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State fish biologist discusses Clark Fork River pollution

by MONTE TURNER
Mineral Independent | December 30, 2020 12:00 AM

The Clark Fork River has long sweeps through both Mineral and Sanders counties where it touches its residents in one way or another.

Fishing, floating, swimming, hunting, bird watching, photography, if locals aren't using it directly for recreation, other people from out of state do and they spend money with our local merchants that fuels the economic base.

But a recent discovery is jarring as most everyone felt the river was becoming healthier through environmental organizations and Environmental Protection Agency guidelines and standards.

A visit with Ladd Knotek, Fisheries Management Biologist for Montana Fish Wildlife & Parks Region 2 has helped explain when and where it became jeopardized and where we are today.

1. What are the toxins in the Clark Fork and where did they originate?

The Clark Fork has a long history of contamination that mirrors the industries and geology along its route. Historically, hard rock mining in the headwaters (e.g., Butte-Anaconda area) lead to heavy metal contamination in the river including copper, zinc, arsenic, lead, and cadmium.

The Flint Creek drainage is also a major source for mercury for the Clark Fork River.

However, the most recent sampling was conducted to test for specific contaminants that are often associated with the pulp and paper production industry, including dioxins, furans, and PCBs.

Northern pike and rainbow trout were collected in 2013, and then again in 2018 and 2019 from the Clark Fork River upstream and downstream of the former Smurfit-Stone Container mill site, the Blackfoot River, and from the Bitterroot River.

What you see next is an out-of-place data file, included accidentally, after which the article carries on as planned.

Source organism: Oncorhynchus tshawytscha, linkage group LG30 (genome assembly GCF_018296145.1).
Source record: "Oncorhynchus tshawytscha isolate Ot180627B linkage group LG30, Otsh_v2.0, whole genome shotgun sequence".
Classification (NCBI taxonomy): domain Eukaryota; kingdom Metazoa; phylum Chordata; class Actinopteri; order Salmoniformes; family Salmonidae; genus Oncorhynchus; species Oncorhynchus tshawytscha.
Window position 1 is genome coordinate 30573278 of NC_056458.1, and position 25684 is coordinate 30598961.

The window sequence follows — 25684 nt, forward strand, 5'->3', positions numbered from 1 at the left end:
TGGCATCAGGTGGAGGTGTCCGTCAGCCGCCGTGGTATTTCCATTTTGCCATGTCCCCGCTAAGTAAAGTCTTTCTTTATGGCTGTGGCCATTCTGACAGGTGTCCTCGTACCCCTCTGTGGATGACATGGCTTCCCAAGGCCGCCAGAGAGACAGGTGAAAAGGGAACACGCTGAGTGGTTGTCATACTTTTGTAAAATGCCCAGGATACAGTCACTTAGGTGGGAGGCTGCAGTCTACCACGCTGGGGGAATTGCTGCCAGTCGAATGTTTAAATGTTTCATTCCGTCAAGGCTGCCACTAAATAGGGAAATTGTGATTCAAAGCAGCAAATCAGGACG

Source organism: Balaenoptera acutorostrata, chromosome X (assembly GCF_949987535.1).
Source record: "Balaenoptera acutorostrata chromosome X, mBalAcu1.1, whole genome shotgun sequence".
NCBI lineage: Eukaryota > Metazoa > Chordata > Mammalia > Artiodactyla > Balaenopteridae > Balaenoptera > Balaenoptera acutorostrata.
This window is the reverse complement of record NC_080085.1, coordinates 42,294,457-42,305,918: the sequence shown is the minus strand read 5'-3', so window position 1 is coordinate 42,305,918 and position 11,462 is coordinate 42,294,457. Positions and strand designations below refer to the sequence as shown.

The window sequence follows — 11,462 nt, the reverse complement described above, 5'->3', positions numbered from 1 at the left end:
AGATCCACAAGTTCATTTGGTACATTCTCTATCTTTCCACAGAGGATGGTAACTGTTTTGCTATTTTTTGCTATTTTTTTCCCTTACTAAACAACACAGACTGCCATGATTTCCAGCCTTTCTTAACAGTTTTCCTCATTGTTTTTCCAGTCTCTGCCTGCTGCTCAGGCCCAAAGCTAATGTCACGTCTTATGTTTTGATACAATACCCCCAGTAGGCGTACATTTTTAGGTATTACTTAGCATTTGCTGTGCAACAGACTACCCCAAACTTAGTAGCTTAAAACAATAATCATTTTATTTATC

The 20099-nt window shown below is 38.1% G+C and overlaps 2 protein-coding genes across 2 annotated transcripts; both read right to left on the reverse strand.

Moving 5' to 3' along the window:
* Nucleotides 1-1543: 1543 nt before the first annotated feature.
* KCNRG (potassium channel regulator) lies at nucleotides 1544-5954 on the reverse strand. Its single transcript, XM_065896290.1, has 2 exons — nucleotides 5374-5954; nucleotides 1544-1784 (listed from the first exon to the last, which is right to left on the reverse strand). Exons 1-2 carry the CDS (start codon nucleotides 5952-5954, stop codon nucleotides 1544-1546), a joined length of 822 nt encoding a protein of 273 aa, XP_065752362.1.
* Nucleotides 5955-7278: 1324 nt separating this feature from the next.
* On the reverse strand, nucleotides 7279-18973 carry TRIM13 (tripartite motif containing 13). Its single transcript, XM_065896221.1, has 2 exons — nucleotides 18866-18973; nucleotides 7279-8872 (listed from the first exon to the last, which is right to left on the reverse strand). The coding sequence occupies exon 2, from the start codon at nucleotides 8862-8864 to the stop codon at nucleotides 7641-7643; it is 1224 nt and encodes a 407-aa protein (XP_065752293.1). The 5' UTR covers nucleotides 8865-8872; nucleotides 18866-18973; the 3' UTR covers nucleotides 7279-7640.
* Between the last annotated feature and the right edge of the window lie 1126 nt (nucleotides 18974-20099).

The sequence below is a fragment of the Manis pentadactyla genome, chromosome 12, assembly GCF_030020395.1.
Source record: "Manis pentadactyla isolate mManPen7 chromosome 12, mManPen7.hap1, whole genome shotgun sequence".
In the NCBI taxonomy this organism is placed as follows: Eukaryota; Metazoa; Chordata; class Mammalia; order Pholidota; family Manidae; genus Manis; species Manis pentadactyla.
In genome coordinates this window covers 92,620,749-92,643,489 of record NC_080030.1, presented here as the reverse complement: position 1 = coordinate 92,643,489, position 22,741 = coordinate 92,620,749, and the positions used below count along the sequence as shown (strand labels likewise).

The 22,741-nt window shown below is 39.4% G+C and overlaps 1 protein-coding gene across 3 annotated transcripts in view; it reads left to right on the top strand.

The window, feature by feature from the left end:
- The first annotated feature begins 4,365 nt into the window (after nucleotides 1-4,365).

The mill may be a source of these contaminants, but there are other potential sources for the middle/lower Clark Fork River including the Bonner Mill, and even a site in the Bitterroot River upstream of Florence.

The removal of millions of cubic yards of sediments laden with contaminants from the former Milltown Dam reservoir, as well as continued remediation of stream banks and floodplain in the upper Clark Fork River Basin, have started to improve water quality in the Clark Fork that was degraded by heavy metals. However, these contaminants are different substances and originate from different sources than dioxins, furans, and PCBs found in fish predominantly below the Bitterroot River.

Future sampling will hopefully reveal the range and relative magnitude of sources for the various contaminants, as well as identify options for clean-up.

2. Up until recently, it was advised that a person shouldn’t eat more than a couple of meals a week of fish caught in the Clark Fork River. Now we’ve been advised not to eat any. What has changed?

In 2013, FWP sampled a limited number of northern pike and rainbow trout (from the Frenchtown area only) for dioxins and furans. Based on the results of that sampling, fish consumption guidance/guidelines were issued, which recommended avoiding consumption of all northern pike, and four meals per month of rainbow trout. Due to the uncertain geographic extent of contamination, a larger reach of the Clark Fork River from the Bitterroot River mouth to the Flathead River mouth was included in the fish consumption guidelines issued at that time.